There are so many factors… among students, at least. Teachers are still predominantly moderate white Protestants from boring middle class backgrounds who learn best through orthodox means.
But… Biology is Biology, right? Just… just do the work! Follow the rules!
Except the research says dozens of other factors impact how or even if kids learn. The science says it matters how we adjust to actual, real students in front of us, whether we wish it were necessary or not. Ms. Endocrine COULD just teach the material. If they refuse to learn for whatever reason, she could give logical consequences – detention. Suspension. ‘F’.
None of which improve the odds any of these kids will pass that E.O.I. None of which help the chances they’ll learn important Biology stuff as mandated by the state. If their academic progress is our responsibility, then their other issues are at least partly our problem.
One girl who did great first semester has been slipping. She confides to Ms. Endocrine that her parents want to send her to a special counselor to teach her not to be gay. Last week a young man told her he’d been dealing with harassment from other students (and at least one other teacher) over which bathroom he should use. It’s not enough to overtly qualify as ‘bullying,’ but…
Ms. Endocrine has little frame of reference for this sort of thing, and no idea if she even buys into some of these… ‘sexual identity’ issues. But it’s clear her kids are struggling with them, and that means they’re not really focused on redox reactions or photosynthesis.
She didn’t sign up to talk anyone through sexual identity or anything else related to charting the path of one’s nethers, but simply nodding and handing them a tissues won’t move them forward either. If their academic progress is her responsibility, then their other issues are at least partly her problem.
One girl’s mom is sick – really sick. Two kids have undiagnosed ADD or OCD or some sort of acronym making things difficult all ‘round. Judy needs glasses, but keeps not getting them. A few are probably under the influence of something illegal, far too many are scarred by some form of sexual abuse in their recent past, and it’s pretty obvious to everyone that Gary has SERIOUS anger issues he doesn’t know how to control.
Ms. Endocrine can’t fix their worlds for them, nor is that her job. She can barely keep track of who’s dealing with what. She can only pass along the consequences – detention. Suspension. ‘F’.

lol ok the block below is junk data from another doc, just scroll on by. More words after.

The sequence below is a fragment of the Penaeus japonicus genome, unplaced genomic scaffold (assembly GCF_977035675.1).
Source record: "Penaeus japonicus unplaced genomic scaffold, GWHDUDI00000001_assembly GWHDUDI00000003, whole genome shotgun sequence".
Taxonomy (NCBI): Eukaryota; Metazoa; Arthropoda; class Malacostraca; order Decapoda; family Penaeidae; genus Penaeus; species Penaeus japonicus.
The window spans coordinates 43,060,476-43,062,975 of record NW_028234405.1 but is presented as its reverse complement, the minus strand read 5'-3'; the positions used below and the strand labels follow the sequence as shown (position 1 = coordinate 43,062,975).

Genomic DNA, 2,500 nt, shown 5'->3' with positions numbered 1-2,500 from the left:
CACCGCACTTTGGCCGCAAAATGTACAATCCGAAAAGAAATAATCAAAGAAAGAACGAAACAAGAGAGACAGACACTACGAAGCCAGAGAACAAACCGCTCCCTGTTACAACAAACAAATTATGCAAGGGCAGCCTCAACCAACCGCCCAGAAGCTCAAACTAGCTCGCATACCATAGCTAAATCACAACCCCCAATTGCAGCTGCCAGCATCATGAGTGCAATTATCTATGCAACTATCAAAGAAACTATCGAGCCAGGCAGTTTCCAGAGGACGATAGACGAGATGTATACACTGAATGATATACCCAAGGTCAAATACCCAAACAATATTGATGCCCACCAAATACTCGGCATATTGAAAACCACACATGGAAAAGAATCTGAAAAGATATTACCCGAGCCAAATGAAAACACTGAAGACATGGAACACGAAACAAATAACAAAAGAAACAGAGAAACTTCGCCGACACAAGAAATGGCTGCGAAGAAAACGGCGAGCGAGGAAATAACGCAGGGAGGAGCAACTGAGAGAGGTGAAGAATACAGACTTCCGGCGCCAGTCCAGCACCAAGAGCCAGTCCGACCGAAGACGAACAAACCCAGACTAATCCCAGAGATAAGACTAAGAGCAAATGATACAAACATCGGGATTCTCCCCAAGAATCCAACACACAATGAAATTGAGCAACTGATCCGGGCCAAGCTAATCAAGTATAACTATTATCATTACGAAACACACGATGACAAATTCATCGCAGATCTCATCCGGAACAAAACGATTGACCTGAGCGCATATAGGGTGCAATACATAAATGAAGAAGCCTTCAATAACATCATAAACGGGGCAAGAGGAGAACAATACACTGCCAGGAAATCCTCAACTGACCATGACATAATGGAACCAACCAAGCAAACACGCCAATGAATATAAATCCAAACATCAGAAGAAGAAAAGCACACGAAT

None of which improve the results of that E.O.I. None of which helps any of them learn anything mandated by the state or critical to becoming a well-rounded person. If their academic progress is our responsibility, then their other issues are at least partly our problem.
Some of us work in very socio-economically difficult situations – kids arrive hungry, exhausted, angry, broken, sick, abused, or otherwise not ready to fully immerse themselves in the wonders of the future subjunctive or the Green Corn Rebellion. Other circumstances are far less dramatic, and our biggest challenge is that many decent kids from relatively normal families simply do not care about school or prokaryotes or what their GPA might look like in three years if they don’t “get serious.”
So we hire extra counselors, partnering with outside organizations when we can and eating the cost ourselves when we can’t. We create separate classrooms or activities and find specialized staff to mitigate the outside realities we can’t directly control.
We try to find people and create programs to remove the most disruptive from the general population without sending them home to be someone else’s problem or no one’s problem, knowing there will be long-term consequences for all of us if they continue on their current path.
We create positions which probably seem like we’re trying to parent kids who are no biological relation to us, and maybe to some extent we are – however inadequately. Yes, someone else SHOULD be doing that. Far too often, they DON'T.
Forget whose problem it SHOULD be - if their academic progress is our responsibility, then their other issues are at least partly our problem.
It’s not about the feely touchy cares. Well, I mean – it IS, for many of the adults involved, but it doesn’t change much when it’s not.
It’s about trying to teach kids Biology, and English, and Math – things we can’t do without some regard for who we’re trying to teach and what they’ve brought with them that might get in the way. If it were as simple as just delivering content, we could pack them in the gym and show a video lecture each day. Even better, just send a DVD home with them – see you when it’s time to assess.
We teach the kids we have, not the fictional kids you think we have or think you went to school with back in the day. And if their academic progress is our responsibility, then their other issues are at least partly our problem.
That means staff to counsel. That means staff to advocate. That means staff and resources to try different learning environments or alternate disciplinary procedures within the existing system, somehow. That means feeding kids we shouldn’t have to feed, and approving of kids you wouldn’t approve of.
If for no other reason than hoping they’ll eventually pass Biology.
RELATED POST: Um… There Are These Kids We Call ‘Students’?